The overall score indicates that Route Option 4 – Nairobi South Station-NNP-Tuala Rongai-Nkoroi-Ngong–Kamangu Route (Light blue line) is the best option followed by option 3, then option 1 and option 5 while option 7 is the least preferred route followed by route 1, 2 and 6. The ESIA is based on option 4. The alignment for this route adopted starts from the western end of the Nairobi South Station (DK0+00) and runs on an embankment straight on in a north-east direction for approximately two  kilometers outside the NNP in a corridor to be acquired before making a bend in the south-western direction and entering the NNP near East Gate. It will then cross over the NNP through the savannah region in an almost straight line through a 15m way-leave Single Track in NNP along a 6km viaduct or super bridge consisting of precast T frame girders of an average height of 18m. The viaduct will lie parallel to option 6 on the right hand side, and is designed to allow for passage and general movement of wildlife and also ensure natural water flow in the park is not affected. The precast T-frames will have a low structural height of 20-30m to prevent interference with aircraft landings at the Jomo Kenyatta International Airport. T-frames will be factory pre-built with precise quality control and will also include a noise-deflector so as to reduce noise pollution during the operation phase. The T frame structure and span will be the same shape and size, and appearance and color will be enhanced to blend with the surrounding natural environment to reduce visual intrusion and impact. The SGR will exit the park near the Maasai gate, then turn west past Tuala and Ongata Rongai Towns then cross Magadi Road next to the Adventist University of Africa and then Ngong Road at Embulbul before heading to the Ngong Hills tunnel. From there it proceeds north-west to Kamangu and drops into the rift valley towards the proposed Naivasha Industrial Park near Suswa after Mai Mahiu, and then crosses B3 at Duka Moja to Enosupukia in Narok County. Its approximate construction cost is about $523 million, and the annual cost of operation will be lower compared to Options, 1 and 2. Implementation of the SGR project through Route Option 4 has factored in compensation to be given to KWS through an endowment fund and CSR activities.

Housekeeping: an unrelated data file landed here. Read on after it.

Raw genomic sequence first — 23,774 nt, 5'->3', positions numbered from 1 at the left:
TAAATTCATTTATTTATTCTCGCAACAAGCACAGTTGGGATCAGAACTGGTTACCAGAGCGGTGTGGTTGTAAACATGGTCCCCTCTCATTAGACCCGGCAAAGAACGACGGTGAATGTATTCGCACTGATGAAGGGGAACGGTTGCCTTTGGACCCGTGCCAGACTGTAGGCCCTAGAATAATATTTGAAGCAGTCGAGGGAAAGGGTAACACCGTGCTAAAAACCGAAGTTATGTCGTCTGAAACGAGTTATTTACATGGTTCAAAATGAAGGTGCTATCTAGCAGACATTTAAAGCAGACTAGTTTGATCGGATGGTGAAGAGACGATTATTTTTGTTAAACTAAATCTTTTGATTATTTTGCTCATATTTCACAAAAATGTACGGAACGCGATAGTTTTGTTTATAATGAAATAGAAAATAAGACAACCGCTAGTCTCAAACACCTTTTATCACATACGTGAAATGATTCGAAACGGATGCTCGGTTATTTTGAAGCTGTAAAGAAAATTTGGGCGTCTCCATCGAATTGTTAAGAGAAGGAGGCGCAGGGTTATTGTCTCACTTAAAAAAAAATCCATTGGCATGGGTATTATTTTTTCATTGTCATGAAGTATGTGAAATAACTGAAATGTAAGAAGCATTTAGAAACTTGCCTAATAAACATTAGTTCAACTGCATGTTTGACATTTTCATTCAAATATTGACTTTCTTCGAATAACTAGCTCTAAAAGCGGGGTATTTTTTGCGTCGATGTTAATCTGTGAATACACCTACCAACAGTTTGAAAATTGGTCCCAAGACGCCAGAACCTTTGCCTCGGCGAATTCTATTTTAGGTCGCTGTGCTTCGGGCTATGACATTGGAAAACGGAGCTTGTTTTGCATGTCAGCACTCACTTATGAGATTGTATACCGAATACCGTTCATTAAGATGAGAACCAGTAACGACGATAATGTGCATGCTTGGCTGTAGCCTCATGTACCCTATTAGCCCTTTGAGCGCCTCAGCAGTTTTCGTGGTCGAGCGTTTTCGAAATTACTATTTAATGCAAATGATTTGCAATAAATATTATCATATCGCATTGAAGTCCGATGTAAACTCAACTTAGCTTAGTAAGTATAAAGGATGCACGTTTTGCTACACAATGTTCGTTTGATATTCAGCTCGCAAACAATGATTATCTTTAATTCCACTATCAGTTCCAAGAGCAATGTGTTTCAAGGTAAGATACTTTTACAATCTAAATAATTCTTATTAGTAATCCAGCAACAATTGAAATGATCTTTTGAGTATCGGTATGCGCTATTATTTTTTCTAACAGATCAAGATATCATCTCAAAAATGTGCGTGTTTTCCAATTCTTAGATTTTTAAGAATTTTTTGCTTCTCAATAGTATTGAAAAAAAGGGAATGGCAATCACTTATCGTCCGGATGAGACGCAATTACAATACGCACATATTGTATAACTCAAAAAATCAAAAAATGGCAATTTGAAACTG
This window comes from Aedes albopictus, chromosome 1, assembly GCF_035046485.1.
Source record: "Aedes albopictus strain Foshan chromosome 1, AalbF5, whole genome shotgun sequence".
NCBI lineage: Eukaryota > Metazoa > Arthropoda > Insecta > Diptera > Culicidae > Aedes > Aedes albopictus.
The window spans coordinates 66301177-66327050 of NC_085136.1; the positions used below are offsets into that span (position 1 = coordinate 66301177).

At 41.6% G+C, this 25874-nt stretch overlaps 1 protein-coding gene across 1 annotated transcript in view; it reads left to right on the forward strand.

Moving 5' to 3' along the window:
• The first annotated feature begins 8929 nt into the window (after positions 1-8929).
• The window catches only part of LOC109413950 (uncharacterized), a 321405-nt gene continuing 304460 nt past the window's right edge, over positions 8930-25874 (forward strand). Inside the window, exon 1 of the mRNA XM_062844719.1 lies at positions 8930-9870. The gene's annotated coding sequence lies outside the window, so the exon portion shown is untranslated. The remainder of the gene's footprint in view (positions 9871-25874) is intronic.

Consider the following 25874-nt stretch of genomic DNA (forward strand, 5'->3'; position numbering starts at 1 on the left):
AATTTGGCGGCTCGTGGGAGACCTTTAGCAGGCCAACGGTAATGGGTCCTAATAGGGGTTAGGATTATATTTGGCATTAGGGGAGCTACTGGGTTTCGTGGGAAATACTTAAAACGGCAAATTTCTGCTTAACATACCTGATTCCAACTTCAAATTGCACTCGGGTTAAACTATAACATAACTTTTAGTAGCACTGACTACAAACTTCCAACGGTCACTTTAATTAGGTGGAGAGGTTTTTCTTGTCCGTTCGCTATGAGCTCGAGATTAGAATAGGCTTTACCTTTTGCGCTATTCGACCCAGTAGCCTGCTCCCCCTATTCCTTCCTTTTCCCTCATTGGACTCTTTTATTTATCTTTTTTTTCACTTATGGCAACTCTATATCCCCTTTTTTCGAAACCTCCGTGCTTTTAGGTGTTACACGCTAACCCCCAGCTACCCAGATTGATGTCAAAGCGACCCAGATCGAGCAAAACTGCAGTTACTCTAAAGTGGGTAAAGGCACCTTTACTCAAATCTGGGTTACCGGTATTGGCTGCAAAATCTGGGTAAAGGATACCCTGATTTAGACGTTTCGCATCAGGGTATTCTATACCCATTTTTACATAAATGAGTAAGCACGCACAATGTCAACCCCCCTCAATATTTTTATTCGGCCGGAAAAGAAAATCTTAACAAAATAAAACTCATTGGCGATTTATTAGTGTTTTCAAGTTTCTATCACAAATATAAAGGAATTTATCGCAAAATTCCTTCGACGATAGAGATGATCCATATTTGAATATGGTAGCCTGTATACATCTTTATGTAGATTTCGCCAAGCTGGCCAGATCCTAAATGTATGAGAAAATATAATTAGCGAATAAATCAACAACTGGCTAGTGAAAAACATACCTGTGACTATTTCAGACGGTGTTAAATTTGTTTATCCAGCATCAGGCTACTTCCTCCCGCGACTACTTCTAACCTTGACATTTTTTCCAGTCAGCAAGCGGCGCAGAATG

Technical Standards

 

Items

Standards

1.

Design standard

Chinese Railway Design Standard
(CRDS)

2.

Gauge

1435mm (standard gauge)

3.

Number of main lines

Single track railway

4.

Limiting gradient

12‰

5.

Minimum radius of curve